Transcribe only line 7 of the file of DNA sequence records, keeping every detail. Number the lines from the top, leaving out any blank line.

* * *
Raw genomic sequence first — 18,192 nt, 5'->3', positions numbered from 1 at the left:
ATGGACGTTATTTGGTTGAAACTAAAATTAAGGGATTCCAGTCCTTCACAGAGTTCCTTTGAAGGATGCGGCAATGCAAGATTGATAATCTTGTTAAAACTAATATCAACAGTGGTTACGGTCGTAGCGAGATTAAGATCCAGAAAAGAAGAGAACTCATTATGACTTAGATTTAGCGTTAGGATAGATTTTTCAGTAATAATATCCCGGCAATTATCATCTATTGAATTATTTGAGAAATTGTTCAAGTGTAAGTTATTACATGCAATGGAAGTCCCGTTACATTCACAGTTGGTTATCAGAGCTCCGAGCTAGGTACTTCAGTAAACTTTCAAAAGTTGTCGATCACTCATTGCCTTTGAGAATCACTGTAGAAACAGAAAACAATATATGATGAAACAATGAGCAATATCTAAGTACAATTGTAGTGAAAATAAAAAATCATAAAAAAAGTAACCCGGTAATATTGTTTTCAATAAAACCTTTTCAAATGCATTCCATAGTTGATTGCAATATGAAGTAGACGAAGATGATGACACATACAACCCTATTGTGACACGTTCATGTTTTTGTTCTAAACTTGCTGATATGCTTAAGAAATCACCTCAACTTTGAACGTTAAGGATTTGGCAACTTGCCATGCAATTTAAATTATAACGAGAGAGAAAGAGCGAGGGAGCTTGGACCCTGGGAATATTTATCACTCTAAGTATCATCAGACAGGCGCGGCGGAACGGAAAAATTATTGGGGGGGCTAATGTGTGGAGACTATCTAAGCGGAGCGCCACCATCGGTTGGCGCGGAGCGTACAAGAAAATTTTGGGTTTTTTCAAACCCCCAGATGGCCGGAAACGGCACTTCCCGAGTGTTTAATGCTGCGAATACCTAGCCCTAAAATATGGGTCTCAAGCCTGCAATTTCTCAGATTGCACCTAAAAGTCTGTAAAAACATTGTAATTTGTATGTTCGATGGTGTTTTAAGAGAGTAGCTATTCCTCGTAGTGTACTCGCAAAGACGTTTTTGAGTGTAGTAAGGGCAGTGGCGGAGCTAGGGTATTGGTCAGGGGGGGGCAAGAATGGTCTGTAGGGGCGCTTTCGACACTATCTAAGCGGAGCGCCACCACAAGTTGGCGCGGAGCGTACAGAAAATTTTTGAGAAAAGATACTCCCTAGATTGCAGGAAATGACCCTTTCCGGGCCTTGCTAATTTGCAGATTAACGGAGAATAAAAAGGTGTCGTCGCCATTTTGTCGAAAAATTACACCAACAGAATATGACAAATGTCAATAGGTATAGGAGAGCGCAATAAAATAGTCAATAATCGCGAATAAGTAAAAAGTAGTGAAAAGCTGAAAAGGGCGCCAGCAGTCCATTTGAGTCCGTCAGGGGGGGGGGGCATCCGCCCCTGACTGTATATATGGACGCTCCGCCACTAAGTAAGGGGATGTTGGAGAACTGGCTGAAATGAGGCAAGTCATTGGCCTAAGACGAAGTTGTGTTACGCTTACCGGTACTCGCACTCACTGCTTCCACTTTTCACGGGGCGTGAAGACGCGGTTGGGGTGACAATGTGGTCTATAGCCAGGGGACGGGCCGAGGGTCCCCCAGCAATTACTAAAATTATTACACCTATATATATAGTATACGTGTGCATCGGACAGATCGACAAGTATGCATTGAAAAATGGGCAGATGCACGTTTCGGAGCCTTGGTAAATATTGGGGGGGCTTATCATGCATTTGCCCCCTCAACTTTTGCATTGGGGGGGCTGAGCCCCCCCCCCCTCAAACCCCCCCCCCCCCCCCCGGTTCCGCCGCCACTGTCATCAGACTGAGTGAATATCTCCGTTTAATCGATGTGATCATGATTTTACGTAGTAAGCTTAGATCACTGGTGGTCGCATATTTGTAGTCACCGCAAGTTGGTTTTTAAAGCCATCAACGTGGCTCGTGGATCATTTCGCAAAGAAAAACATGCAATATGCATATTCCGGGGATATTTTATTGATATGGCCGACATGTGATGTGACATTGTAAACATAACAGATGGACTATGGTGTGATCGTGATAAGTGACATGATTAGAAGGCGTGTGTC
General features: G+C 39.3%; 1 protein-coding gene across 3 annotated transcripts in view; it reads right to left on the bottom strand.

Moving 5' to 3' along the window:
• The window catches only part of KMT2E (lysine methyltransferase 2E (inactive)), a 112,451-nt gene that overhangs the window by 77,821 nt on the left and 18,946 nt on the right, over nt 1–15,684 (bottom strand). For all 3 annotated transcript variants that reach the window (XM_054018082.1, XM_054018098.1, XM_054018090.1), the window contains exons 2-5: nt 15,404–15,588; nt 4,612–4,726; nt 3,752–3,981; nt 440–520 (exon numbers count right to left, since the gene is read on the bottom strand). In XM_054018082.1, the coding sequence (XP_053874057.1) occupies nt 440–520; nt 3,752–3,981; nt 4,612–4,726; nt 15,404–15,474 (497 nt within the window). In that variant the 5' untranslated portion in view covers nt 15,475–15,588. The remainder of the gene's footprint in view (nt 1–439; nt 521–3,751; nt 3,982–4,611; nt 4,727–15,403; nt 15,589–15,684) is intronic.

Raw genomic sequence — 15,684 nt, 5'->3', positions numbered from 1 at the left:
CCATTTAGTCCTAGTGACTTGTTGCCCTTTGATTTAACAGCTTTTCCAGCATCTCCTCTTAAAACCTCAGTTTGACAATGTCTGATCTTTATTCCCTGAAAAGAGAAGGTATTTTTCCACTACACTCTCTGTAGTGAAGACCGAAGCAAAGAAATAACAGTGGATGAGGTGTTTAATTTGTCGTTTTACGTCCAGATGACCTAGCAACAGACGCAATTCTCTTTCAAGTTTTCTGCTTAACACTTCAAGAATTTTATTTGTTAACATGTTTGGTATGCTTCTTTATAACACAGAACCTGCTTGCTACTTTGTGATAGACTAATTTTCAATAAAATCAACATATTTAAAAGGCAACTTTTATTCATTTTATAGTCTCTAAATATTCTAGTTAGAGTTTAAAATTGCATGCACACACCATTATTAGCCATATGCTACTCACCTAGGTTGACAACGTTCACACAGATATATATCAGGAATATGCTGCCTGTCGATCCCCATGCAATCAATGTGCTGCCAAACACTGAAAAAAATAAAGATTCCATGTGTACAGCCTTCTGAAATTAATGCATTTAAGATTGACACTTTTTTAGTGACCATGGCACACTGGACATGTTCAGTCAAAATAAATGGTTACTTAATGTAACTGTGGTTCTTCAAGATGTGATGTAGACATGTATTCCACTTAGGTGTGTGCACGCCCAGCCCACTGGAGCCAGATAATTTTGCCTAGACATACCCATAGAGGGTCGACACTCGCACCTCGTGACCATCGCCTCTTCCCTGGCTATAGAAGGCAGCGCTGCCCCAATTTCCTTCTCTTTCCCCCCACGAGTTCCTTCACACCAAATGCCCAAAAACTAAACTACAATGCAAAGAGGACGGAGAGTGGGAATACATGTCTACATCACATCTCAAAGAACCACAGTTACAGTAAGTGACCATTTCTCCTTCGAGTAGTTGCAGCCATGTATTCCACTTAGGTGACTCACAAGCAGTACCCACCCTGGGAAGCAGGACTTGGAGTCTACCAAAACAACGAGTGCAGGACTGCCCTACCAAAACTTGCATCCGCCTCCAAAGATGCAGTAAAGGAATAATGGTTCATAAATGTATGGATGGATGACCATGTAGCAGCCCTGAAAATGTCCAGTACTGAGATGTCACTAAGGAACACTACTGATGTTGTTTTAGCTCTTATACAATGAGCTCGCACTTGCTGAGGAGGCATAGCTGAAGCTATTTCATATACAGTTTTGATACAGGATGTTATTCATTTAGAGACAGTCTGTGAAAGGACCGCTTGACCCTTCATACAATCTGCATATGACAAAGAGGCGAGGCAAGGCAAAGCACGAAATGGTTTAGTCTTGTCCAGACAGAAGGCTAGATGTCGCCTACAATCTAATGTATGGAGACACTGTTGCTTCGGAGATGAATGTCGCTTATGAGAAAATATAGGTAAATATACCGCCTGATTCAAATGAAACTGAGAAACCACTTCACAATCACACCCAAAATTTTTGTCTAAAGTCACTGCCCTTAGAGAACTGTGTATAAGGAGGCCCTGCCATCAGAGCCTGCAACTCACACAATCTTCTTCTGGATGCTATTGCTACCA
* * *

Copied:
CCATTTAGTCCTAGTGACTTGTTGCCCTTTGATTTAACAGCTTTTCCAGCATCTCCTCTTAAAACCTCAGTTTGACAATGTCTGATCTTTATTCCCTGAAAAGAGAAGGTATTTTTCCACTACACTCTCTGTAGTGAAGACCGAAGCAAAGAAATAACAGTGGATGAGGTGTTTAATTTGTCGTTTTACGTCCAGATGACCTAGCAACAGACGCAATTCTCTTTCAAGTTTTCTGCTTAACACTTCAAGAATTTTATTTGTTAACATGTTTGGTATGCTTCTTTATAACACAGAACCTGCTTGCTACTTTGTGATAGACTAATTTTCAATAAAATCAACATATTTAAAAGGCAACTTTTATTCATTTTATAGTCTCTAAATATTCTAGTTAGAGTTTAAAATTGCATGCACACACCATTATTAGCCATATGCTACTCACCTAGGTTGACAACGTTCACACAGATATATATCAGGAATATGCTGCCTGTCGATCCCCATGCAATCAATGTGCTGCCAAACACTGAAAAAAATAAAGATTCCATGTGTACAGCCTTCTGAAATTAATGCATTTAAGATTGACACTTTTTTAGTGACCATGGCACACTGGACATGTTCAGTCAAAATAAATGGTTACTTAATGTAACTGTGGTTCTTCAAGATGTGATGTAGACATGTATTCCACTTAGGTGTGTGCACGCCCAGCCCACTGGAGCCAGATAATTTTGCCTAGACATACCCATAGAGGGTCGACACTCGCACCTCGTGACCATCGCCTCTTCCCTGGCTATAGAAGGCAGCGCTGCCCCAATTTCCTTCTCTTTCCCCCCACGAGTTCCTTCACACCAAATGCCCAAAAACTAAACTACAATGCAAAGAGGACGGAGAGTGGGAATACATGTCTACATCACATCTCAAAGAACCACAGTTACAGTAAGTGACCATTTCTCCTTCGAGTAGTTGCAGCCATGTATTCCACTTAGGTGACTCACAAGCAGTACCCACCCTGGGAAGCAGGACTTGGAGTCTACCAAAACAACGAGTGCAGGACTGCCCTACCAAAACTTGCATCCGCCTCCAAAGATGCAGTAAAGGAATAATGGTTCATAAATGTATGGATGGATGACCATGTAGCAGCCCTGAAAATGTCCAGTACTGAGATGTCACTAAGGAACACTACTGATGTTGTTTTAGCTCTTATACAATGAGCTCGCACTTGCTGAGGAGGCATAGCTGAAGCTATTTCATATACAGTTTTGATACAGGATGTTATTCATTTAGAGACAGTCTGTGAAAGGACCGCTTGACCCTTCATACAATCTGCATATGACAAAGAGGCGAGGCAAGGCAAAGCACGAAATGGTTTAGTCTTGTCCAGACAGAAGGCTAGATGTCGCCTACAATCTAATGTATGGAGACACTGTTGCTTCGGAGATGAATGTCGCTTATGAGAAAATATAGGTAAATATACCGCCTGATTCAAATGAAACTGAGAAACCACTTCACAATCACACCCAAAATTTTTGTCTAAAGTCACTGCCCTTAGAGAACTGTGTATAAGGAGGCCCTGCCATCAGAGCCTGCAACTCACACAATCTTCTTCTGGATGCTATTGCTACCA